In the case of an overpayment due to leave, if an employer is going to pay an employee for time they are out due to an illness and the employee has not accrued paid time off (or sick days), the employer should also have mechanisms in place that informs the employee of the consequences of using more leave than she has. This would include a statement in the employers paid time off or sick leave policy, regular reporting to employees of the amount of paid leave they have available, and a clear and timely accounting of what the employee owes if she is paid for time she has not worked. With these mechanisms, the employer sets up safeguards to recover for overpayment, and employees will not be surprised if an employer seeks to recover an overpayment.
You’ve already touched upon this a bit in the first question. I can see some organizations just writing the overpayment off. Does the fact that this takes place in the government sector change the situation? Are certain industries, states, professions, etc. required to recover overpayments?
[Kate] You’re right. I see many private employers write off such a debt if they haven’t managed to prevent the problem in the first place. Companies in highly regulated industries and those with strict accounting requirements may be required to seek the overpayment from the employee.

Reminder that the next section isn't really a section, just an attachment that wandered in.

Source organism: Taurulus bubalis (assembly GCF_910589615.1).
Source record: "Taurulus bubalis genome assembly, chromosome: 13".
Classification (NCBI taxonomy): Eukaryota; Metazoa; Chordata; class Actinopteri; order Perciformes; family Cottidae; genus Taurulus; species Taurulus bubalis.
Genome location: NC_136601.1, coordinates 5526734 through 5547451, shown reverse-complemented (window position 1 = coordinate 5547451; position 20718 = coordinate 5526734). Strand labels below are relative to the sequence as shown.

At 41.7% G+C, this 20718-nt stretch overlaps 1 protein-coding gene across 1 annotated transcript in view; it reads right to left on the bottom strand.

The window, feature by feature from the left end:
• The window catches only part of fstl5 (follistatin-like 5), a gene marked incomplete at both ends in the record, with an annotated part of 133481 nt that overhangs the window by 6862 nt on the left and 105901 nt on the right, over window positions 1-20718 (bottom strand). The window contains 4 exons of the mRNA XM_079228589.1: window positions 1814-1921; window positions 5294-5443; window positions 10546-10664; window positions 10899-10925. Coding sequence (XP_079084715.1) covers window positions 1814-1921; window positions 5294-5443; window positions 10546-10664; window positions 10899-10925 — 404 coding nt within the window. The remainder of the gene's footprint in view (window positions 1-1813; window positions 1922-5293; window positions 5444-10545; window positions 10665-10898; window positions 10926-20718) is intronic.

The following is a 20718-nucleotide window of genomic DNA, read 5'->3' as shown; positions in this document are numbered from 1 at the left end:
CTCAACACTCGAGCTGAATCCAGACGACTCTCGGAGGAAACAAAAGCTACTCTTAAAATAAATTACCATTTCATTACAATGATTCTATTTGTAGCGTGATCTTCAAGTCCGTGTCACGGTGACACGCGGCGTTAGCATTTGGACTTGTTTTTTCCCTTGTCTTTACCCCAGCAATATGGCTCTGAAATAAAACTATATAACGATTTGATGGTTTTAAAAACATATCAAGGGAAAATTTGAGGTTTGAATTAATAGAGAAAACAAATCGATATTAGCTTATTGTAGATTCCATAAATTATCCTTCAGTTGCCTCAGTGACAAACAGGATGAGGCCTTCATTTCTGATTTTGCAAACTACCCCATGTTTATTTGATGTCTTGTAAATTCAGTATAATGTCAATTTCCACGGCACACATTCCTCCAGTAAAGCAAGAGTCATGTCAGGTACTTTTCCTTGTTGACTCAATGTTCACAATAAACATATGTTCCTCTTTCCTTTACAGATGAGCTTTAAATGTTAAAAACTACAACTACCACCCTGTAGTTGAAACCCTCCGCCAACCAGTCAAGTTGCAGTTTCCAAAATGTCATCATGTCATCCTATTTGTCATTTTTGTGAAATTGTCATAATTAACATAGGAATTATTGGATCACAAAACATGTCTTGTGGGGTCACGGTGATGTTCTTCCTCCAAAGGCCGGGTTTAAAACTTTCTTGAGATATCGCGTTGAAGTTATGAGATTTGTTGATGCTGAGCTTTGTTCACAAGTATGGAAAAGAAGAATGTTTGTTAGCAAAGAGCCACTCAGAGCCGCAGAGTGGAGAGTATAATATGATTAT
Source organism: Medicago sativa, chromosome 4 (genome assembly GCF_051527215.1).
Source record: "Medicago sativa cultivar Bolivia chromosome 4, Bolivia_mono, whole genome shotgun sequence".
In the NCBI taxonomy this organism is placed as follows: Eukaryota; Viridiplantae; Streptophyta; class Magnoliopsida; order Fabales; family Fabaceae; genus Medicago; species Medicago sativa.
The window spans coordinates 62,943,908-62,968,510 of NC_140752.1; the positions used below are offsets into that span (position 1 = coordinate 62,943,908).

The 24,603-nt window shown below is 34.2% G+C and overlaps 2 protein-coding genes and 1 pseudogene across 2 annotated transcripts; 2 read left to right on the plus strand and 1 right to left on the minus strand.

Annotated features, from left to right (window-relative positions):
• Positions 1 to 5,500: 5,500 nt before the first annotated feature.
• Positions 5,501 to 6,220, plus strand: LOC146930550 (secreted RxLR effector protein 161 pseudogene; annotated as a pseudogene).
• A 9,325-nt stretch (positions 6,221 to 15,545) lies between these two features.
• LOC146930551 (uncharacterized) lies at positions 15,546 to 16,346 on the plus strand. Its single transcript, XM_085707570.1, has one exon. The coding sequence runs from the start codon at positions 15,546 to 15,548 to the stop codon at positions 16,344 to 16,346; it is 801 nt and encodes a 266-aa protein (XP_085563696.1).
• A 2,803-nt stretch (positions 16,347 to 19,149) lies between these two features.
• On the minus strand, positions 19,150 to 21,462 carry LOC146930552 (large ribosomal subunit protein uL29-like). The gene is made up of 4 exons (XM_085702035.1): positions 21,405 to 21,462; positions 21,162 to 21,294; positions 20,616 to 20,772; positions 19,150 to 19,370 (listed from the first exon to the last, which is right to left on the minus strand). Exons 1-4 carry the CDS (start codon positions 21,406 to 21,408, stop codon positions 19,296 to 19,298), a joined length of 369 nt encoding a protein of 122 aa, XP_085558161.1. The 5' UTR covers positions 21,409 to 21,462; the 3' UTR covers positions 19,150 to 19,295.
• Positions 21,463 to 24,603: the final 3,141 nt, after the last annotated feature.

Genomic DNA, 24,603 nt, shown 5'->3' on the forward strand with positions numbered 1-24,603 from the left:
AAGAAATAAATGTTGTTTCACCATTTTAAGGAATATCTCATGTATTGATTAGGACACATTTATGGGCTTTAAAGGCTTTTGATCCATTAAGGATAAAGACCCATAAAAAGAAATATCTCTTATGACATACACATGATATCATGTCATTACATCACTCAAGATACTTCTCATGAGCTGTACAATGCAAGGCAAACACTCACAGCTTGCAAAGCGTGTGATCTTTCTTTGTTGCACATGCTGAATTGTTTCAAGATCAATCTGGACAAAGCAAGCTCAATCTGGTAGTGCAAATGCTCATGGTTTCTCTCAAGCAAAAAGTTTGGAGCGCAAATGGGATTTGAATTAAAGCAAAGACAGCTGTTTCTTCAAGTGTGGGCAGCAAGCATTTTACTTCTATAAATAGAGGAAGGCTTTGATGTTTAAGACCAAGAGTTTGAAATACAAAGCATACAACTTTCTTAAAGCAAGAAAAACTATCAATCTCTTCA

Again, in the terms of the leave overpayment the reader mentions, employers can prevent such situations with clear policies, advance planning, and by requiring an employee take unpaid time off or allowing coworkers to donate paid leave to employees in need.
Speaking of the leave, this does bring into question the employee’s obligation to understand their sick balance. Do employees have an obligation to know how much vacation/sick/discretionary time they have coming? That way they’re not placed in this position.
[Kate] Employees may not be legally obligated to know how much leave time they have available, but it’s just common sense to find out before taking time off. It’s particularly important for employees to figure out how much leave time they have if an unexpected illness or injury occurs.
That said, if this situation becomes part of a lawsuit, the judge and jury are going to want to know what the employer did to inform the employee about available leave time and to avoid an overpayment situation. Paystubs, emails, employee self-service software, and/or letters from human resources or accounting should document that the employee was informed about the paid leave available. If an employer allows an employee to go into an overpayment situation, the employer should have regular communication with the employee to communicate the amount he or she may owe. Surprising an employee with an $18,500 bill is not likely to sit well with a judge or jury.
Last question, if an employee suspects they have been overpaid, what should they do?
[Kate] They should talk to their human resources or accounting department and, if they have been overpaid, figure out a way to repay the overpayment. Being upfront about the overpayment and making arrangements to correct it will put the employee in any employer’s good graces.
My thanks to Kate for sharing her knowledge with us and teaching me a new phrase – “Uff da!” Be sure to follow her on Twitter and check out the Zelle Hofmann blog, The Employment Law Navigator. This might not be a regular occurrence at your organization but knowing that there are legal aspects to consider will hopefully put you in a place to get the information needed to make a good decision.
Image courtesy of Sharlyn Lauby1